September 9, 2008 9:27pm CST
My friends in West Bengal are not interested on the idea and strength of non-violence and their point of view is that it is an utopia. They, in general, think that it is nothing but waste of time to consider the entity of non-violence. I have a question in my mind and I have placed the same before them. Neither of them have any answer. Let me place the question here. The history of human beings, right from the days immemorial to this 10th of September, 2008, may be termed as the history of feuds, battles and wars. It has been so right from the days of fighting between the ancient clans or tribe to the day of invasion of Iraq by the USA and/or Russian army's bombing on Georgia. We have also relation of love. We have been, hence, practicing violence for centuries and have,therefore, achieved unimaginable success in the game of war and in the building up of the most sophisticated armaments. We have paid little attention in the concept of non-violence. Let us practice it for sometime, say at least one century, and find if this is or is not the best instrument for the peace and progress of mankind. Will anybody consider if any good will or will not be achieved by the mankind if non-violence can be practiced for a long time with patience and with due respect to all who have already got indoctrinated to any other idea ?
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15 Oct 08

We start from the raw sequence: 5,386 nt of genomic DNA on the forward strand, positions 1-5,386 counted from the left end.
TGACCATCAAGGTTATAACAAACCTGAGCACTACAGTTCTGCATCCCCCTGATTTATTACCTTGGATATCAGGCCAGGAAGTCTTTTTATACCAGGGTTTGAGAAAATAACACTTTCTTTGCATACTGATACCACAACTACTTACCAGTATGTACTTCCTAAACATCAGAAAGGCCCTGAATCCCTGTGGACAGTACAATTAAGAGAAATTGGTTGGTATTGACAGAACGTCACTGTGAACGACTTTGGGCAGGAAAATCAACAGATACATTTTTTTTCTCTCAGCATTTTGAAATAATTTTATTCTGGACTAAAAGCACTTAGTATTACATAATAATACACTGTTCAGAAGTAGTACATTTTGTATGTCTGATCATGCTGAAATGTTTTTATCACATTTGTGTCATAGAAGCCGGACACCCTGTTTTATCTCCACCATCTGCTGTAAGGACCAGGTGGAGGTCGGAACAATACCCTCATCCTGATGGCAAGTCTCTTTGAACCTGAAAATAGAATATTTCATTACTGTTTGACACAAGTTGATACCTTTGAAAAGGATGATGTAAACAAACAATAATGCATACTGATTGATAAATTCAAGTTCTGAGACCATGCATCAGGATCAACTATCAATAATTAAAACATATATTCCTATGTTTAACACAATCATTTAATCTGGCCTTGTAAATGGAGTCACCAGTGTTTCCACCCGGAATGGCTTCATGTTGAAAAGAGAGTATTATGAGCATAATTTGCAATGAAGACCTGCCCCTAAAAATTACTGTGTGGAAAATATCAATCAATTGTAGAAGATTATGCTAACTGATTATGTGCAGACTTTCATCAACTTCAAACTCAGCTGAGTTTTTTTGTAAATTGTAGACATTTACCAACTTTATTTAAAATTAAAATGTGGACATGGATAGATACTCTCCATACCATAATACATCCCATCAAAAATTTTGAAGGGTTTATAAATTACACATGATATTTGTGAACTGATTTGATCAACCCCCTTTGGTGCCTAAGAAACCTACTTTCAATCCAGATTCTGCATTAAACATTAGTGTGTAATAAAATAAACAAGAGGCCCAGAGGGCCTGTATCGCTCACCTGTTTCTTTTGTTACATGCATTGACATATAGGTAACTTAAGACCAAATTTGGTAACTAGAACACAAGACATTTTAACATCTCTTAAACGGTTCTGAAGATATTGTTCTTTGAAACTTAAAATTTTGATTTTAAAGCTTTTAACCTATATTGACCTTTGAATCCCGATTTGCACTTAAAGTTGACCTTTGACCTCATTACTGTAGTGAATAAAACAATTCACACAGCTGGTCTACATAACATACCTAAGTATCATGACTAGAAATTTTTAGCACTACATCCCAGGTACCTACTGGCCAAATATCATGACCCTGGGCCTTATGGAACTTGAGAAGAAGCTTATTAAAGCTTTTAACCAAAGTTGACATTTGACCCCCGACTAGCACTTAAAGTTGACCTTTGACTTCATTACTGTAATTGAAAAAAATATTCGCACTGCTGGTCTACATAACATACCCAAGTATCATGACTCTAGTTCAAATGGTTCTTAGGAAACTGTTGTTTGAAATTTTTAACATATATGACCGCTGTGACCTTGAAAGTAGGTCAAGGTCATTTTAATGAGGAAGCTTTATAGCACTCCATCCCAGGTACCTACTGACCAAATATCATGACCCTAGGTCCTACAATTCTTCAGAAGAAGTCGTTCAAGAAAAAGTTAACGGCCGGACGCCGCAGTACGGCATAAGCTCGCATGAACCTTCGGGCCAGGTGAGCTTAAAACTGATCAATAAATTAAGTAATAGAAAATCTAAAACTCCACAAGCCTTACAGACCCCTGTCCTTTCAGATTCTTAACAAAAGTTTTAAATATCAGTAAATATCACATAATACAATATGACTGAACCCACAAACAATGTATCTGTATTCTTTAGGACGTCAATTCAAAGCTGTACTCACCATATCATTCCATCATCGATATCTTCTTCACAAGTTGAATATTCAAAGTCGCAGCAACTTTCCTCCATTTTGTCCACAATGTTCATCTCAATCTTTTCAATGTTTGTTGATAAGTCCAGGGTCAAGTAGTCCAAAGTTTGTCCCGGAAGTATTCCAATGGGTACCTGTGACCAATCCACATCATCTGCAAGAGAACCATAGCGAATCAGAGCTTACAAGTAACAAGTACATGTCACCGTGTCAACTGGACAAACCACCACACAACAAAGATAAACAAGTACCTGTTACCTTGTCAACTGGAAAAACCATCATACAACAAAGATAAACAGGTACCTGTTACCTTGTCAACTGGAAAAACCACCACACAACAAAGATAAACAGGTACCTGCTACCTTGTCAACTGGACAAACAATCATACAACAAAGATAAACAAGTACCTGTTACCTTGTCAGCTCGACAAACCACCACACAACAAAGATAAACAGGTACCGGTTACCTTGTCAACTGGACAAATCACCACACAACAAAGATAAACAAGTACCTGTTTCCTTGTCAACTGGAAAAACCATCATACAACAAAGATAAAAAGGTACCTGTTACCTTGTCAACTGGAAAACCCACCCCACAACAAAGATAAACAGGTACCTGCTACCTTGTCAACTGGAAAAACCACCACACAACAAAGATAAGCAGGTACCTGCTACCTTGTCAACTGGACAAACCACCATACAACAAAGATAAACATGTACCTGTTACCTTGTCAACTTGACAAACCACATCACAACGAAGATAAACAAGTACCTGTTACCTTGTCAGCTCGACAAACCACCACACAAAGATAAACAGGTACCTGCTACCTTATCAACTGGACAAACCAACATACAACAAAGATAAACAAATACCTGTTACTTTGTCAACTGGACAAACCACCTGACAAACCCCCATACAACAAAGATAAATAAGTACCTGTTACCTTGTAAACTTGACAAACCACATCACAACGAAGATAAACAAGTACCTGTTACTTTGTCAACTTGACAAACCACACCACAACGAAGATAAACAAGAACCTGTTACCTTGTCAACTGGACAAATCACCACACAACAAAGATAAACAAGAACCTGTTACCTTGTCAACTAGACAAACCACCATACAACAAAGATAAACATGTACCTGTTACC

The obvious argument to make to them is to recommend the writings of Ghandi. Satya (truth) and ahimsa (non-violence) are important principles, and while it may be idealistic to think they can work, nevertheless, those who believe in them must continue to teach them. "We must bring to light the evil, the wrong, the injustice that [we] know of, or see, even if [we] have to suffer by so doing" (Bose 1987 Dimensions of Peace and Non-violence), This is clearly not an easy path, it requires enormous moral courage, since even those who seek truth now feel that violence must be met with violence, but Gandhi's message, which was quite realistic, is that this is what we have always done with no success; it is time to try the other way. His ideal could be summed up in the Western moral statement that the ends do NOT justify the means. Perhaps the early Chipko movement was a good example of these ideas in action? Lash
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